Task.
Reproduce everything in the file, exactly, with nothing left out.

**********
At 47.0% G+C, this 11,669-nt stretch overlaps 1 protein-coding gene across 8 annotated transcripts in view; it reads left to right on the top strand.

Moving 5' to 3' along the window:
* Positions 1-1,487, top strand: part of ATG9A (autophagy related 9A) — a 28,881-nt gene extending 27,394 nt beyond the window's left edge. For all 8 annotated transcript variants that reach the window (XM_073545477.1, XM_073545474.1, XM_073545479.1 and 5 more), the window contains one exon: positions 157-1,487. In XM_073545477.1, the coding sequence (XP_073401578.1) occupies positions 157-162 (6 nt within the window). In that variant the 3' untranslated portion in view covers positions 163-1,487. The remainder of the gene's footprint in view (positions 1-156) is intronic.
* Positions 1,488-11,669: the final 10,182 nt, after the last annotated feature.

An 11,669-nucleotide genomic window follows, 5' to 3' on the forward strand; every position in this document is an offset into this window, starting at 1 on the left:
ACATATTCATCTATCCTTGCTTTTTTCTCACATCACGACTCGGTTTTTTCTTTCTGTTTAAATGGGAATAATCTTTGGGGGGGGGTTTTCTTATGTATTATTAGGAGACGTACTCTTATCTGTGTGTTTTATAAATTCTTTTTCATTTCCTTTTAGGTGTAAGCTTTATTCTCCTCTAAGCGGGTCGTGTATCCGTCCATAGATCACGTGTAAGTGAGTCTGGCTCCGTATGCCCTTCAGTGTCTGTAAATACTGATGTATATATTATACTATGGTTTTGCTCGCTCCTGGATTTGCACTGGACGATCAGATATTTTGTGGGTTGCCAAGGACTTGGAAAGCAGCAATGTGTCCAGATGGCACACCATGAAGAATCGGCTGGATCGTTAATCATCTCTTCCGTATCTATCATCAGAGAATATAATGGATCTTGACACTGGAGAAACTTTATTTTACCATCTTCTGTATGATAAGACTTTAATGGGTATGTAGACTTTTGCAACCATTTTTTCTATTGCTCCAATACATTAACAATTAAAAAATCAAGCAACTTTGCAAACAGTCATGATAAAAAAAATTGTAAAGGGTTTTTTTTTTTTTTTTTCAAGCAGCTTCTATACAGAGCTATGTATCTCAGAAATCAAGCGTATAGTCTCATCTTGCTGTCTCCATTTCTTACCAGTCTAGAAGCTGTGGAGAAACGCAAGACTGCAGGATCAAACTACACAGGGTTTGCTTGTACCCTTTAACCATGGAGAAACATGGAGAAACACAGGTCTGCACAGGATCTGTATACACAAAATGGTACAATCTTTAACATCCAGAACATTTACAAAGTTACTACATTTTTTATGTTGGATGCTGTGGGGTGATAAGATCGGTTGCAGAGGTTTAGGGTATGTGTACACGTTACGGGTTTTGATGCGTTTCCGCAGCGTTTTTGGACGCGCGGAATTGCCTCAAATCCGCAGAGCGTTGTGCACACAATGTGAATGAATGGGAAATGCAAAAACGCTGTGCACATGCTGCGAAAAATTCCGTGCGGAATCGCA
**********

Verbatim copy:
At 47.0% G+C, this 11,669-nt stretch overlaps 1 protein-coding gene across 8 annotated transcripts in view; it reads left to right on the top strand.

Moving 5' to 3' along the window:
* Positions 1-1,487, top strand: part of ATG9A (autophagy related 9A) — a 28,881-nt gene extending 27,394 nt beyond the window's left edge. For all 8 annotated transcript variants that reach the window (XM_073545477.1, XM_073545474.1, XM_073545479.1 and 5 more), the window contains one exon: positions 157-1,487. In XM_073545477.1, the coding sequence (XP_073401578.1) occupies positions 157-162 (6 nt within the window). In that variant the 3' untranslated portion in view covers positions 163-1,487. The remainder of the gene's footprint in view (positions 1-156) is intronic.
* Positions 1,488-11,669: the final 10,182 nt, after the last annotated feature.

An 11,669-nucleotide genomic window follows, 5' to 3' on the forward strand; every position in this document is an offset into this window, starting at 1 on the left:
ACATATTCATCTATCCTTGCTTTTTTCTCACATCACGACTCGGTTTTTTCTTTCTGTTTAAATGGGAATAATCTTTGGGGGGGGGTTTTCTTATGTATTATTAGGAGACGTACTCTTATCTGTGTGTTTTATAAATTCTTTTTCATTTCCTTTTAGGTGTAAGCTTTATTCTCCTCTAAGCGGGTCGTGTATCCGTCCATAGATCACGTGTAAGTGAGTCTGGCTCCGTATGCCCTTCAGTGTCTGTAAATACTGATGTATATATTATACTATGGTTTTGCTCGCTCCTGGATTTGCACTGGACGATCAGATATTTTGTGGGTTGCCAAGGACTTGGAAAGCAGCAATGTGTCCAGATGGCACACCATGAAGAATCGGCTGGATCGTTAATCATCTCTTCCGTATCTATCATCAGAGAATATAATGGATCTTGACACTGGAGAAACTTTATTTTACCATCTTCTGTATGATAAGACTTTAATGGGTATGTAGACTTTTGCAACCATTTTTTCTATTGCTCCAATACATTAACAATTAAAAAATCAAGCAACTTTGCAAACAGTCATGATAAAAAAAATTGTAAAGGGTTTTTTTTTTTTTTTTTCAAGCAGCTTCTATACAGAGCTATGTATCTCAGAAATCAAGCGTATAGTCTCATCTTGCTGTCTCCATTTCTTACCAGTCTAGAAGCTGTGGAGAAACGCAAGACTGCAGGATCAAACTACACAGGGTTTGCTTGTACCCTTTAACCATGGAGAAACATGGAGAAACACAGGTCTGCACAGGATCTGTATACACAAAATGGTACAATCTTTAACATCCAGAACATTTACAAAGTTACTACATTTTTTATGTTGGATGCTGTGGGGTGATAAGATCGGTTGCAGAGGTTTAGGGTATGTGTACACGTTACGGGTTTTGATGCGTTTCCGCAGCGTTTTTGGACGCGCGGAATTGCCTCAAATCCGCAGAGCGTTGTGCACACAATGTGAATGAATGGGAAATGCAAAAACGCTGTGCACATGCTGCGAAAAATTCCGTGCGGAATCGCA